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    Forget the 1A. Yes it will probably isolate against 120VAC. BUT if you use as a disco light there might be the problem that the box gets damaged, for example if someone steps on it. It's just not professional and you'd have to make sure that nobody could get near the box and accidentally damage it and consequently get hurt/killed/shocked. ;) That's why it would be safer to use other readymade boxes made out of plastic for example.
     
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  18. Ingeniir

    Thread Starter New Member

    Jun 29, 2011
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    Alright, since it seems everyone is so worried about the structural integrity of the housing, I will explain what I have in mind so everyone stops commenting on it XD. If I do end up using cardboard, I will almost definitely reinforce it with additional layers of cardboard on the outside. Furthermore, when in use, the box would be on a high shelf out of reach. It will not be hanging. If I ever complete this, I wouldn't want my project to be damaged anymore than anyone would want to be shocked. I will protect it from damage. I understand the dangers of mains power, which is why I asked this question in the first place.
     
  19. GetDeviceInfo

    Senior Member

    Jun 7, 2009
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    paper was actually used as an insulator for wire back when plastics weren't widely available. Many capacitors used paper as an insulator.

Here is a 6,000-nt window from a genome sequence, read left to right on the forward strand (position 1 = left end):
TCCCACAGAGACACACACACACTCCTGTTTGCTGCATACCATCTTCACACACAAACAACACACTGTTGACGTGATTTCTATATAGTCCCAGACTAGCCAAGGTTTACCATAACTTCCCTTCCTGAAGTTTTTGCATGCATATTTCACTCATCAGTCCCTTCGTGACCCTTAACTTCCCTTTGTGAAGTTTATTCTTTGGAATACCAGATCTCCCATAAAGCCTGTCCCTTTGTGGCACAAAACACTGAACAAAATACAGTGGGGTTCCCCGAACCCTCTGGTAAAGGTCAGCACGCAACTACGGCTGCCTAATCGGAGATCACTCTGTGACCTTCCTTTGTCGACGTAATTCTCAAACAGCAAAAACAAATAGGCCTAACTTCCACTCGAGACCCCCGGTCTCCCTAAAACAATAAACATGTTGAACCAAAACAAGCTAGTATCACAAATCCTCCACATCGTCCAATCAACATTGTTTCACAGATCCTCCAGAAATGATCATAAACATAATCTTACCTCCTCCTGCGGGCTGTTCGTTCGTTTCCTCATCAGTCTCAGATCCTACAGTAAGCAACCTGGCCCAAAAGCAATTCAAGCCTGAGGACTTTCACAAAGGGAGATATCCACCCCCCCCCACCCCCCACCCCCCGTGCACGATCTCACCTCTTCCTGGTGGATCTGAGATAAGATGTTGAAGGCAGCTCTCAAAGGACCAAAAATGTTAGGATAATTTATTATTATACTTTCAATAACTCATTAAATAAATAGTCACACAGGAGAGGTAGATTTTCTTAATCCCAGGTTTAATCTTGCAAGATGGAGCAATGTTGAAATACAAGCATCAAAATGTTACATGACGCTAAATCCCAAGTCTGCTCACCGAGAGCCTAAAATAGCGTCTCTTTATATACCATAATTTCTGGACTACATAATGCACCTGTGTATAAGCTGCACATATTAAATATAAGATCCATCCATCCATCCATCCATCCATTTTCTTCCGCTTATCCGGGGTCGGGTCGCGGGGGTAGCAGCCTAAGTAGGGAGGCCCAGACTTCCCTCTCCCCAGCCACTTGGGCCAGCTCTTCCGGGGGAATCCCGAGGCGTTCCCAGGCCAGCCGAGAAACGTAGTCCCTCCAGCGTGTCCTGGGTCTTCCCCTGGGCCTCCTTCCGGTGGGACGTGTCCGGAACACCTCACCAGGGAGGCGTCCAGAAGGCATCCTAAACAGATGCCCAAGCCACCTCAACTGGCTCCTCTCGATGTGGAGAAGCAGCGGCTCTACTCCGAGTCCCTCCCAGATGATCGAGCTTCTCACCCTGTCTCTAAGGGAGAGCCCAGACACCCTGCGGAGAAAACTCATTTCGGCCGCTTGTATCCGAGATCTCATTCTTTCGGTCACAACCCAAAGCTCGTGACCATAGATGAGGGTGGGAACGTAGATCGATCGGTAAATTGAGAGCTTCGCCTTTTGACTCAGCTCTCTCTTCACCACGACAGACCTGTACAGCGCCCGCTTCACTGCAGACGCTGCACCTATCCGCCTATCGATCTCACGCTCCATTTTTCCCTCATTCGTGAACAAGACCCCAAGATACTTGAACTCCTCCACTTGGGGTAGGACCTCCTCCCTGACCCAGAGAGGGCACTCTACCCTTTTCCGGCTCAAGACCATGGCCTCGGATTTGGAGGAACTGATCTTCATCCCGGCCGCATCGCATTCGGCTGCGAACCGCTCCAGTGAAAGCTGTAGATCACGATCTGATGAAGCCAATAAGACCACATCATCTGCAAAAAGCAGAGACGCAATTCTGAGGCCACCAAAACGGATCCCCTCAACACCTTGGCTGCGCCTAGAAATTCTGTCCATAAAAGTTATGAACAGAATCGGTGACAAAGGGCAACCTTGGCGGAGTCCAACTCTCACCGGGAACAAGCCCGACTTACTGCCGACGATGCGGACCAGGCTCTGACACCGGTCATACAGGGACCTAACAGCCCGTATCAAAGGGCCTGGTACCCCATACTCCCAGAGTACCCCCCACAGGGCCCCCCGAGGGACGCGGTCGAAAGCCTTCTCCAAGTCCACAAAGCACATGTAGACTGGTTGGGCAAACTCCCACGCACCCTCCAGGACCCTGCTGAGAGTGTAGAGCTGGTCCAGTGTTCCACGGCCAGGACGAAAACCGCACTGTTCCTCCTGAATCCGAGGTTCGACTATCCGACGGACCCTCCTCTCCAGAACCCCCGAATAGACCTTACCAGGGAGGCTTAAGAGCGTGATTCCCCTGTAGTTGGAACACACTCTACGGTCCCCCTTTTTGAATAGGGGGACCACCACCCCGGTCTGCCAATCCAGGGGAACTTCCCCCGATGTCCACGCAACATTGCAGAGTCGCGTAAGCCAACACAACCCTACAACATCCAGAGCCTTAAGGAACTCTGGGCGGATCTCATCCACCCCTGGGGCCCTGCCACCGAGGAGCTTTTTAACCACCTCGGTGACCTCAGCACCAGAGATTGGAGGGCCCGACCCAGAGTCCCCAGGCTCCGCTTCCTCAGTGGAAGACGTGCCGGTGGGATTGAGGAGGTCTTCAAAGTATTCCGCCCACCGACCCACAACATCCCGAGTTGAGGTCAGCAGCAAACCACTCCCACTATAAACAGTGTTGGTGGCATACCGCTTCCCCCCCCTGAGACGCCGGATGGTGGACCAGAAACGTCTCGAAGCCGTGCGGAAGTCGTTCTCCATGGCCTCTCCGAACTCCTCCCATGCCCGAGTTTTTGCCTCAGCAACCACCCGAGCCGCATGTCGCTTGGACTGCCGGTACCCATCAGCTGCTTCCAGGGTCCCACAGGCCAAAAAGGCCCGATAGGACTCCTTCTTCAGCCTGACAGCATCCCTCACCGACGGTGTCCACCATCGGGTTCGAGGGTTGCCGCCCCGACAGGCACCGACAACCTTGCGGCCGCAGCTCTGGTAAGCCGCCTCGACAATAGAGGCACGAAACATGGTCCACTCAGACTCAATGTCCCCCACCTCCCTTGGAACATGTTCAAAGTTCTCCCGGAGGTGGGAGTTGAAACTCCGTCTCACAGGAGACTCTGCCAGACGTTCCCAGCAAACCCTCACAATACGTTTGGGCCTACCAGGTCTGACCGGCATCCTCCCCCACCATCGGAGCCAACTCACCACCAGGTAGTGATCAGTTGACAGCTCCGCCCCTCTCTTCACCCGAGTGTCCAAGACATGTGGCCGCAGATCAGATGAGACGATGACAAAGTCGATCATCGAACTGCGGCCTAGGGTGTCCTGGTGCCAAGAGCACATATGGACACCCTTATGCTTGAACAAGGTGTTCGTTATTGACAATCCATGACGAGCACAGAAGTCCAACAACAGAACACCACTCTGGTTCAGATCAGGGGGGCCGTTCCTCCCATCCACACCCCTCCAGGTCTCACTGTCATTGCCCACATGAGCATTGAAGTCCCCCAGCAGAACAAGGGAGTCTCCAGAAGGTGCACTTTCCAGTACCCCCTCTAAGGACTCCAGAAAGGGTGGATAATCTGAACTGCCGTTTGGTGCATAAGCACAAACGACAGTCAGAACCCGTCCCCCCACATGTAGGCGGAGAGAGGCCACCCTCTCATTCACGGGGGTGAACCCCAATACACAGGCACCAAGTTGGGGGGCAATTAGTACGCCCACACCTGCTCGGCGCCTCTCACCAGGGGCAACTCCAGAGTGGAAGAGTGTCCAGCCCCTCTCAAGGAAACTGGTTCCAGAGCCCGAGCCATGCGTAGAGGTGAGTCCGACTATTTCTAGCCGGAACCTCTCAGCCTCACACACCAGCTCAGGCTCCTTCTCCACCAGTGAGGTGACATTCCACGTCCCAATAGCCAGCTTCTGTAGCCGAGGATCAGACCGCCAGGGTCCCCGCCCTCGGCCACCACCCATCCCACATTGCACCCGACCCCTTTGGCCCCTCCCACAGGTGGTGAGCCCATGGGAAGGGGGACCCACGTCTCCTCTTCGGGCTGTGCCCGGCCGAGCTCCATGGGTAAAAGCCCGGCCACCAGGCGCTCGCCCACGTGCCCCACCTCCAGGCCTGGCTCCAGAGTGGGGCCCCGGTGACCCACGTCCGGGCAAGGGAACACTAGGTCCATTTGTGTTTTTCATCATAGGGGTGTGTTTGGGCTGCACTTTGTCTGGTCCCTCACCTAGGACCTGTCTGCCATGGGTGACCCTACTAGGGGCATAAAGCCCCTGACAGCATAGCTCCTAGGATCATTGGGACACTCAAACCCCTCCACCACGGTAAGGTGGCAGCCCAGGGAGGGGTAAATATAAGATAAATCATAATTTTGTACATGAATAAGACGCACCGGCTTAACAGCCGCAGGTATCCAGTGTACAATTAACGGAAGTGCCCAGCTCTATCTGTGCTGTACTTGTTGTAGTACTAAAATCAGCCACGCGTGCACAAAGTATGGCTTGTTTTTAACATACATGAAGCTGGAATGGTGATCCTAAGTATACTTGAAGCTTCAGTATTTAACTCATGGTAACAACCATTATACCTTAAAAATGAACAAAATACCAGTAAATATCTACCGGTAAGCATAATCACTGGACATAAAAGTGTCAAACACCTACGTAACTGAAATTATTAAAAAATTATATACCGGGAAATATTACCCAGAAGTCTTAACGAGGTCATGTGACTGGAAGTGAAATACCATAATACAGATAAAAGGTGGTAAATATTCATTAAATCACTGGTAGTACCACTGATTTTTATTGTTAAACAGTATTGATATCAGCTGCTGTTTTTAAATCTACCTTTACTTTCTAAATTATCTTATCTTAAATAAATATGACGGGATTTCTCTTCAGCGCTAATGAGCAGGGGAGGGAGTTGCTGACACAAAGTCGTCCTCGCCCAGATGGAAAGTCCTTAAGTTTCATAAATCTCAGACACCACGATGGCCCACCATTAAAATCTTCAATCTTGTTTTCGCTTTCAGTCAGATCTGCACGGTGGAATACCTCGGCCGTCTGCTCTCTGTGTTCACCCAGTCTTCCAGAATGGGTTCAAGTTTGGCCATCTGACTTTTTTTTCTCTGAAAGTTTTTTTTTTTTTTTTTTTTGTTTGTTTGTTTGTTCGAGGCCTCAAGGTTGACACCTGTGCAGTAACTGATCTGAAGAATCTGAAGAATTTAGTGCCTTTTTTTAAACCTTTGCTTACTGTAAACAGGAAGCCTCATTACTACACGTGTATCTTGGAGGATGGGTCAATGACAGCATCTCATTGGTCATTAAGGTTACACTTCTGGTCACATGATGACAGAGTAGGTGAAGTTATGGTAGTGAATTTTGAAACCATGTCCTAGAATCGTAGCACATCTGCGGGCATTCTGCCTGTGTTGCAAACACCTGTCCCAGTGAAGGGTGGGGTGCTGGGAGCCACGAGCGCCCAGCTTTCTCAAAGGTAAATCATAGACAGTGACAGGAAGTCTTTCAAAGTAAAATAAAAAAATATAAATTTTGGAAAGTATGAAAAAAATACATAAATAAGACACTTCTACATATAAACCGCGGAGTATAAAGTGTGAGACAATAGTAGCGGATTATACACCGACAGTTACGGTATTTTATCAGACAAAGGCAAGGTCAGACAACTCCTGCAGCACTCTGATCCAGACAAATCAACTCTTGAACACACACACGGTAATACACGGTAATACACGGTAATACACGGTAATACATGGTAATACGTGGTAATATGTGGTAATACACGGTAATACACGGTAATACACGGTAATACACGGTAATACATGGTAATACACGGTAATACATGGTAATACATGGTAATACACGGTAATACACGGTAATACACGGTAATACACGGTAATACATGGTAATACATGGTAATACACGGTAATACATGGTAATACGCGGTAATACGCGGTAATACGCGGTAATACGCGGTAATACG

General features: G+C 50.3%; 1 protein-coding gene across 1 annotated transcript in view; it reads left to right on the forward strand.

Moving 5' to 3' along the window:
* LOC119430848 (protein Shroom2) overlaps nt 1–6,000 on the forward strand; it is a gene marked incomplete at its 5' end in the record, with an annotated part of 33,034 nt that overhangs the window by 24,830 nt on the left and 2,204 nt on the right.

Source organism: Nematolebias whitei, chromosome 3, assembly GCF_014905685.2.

But your question shouldn't be if cardboard is an insulator. Consider that your shoe box was actually carefully engineered to perform admirably for a specific task, which you may have guessed, to hold shoes.

    Your question should be, will this choice of housing provide sufficient mechanical integrity, fire prevention, and electrical containment. In my estimation it fails all three. I'm with Mitch on this one. DO NOT play where you can get hurt.
     
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  20. praondevou

    AAC Fanatic!

    Jul 9, 2011
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    I agree. If you are using light bulbs, consider the heat the produce.
    If this no mass production you should be able to find something better... You obviously don't want to spend much money, or NO money, but people are throwing so many things away... I'd be surprised if you don't find something else more appropriate.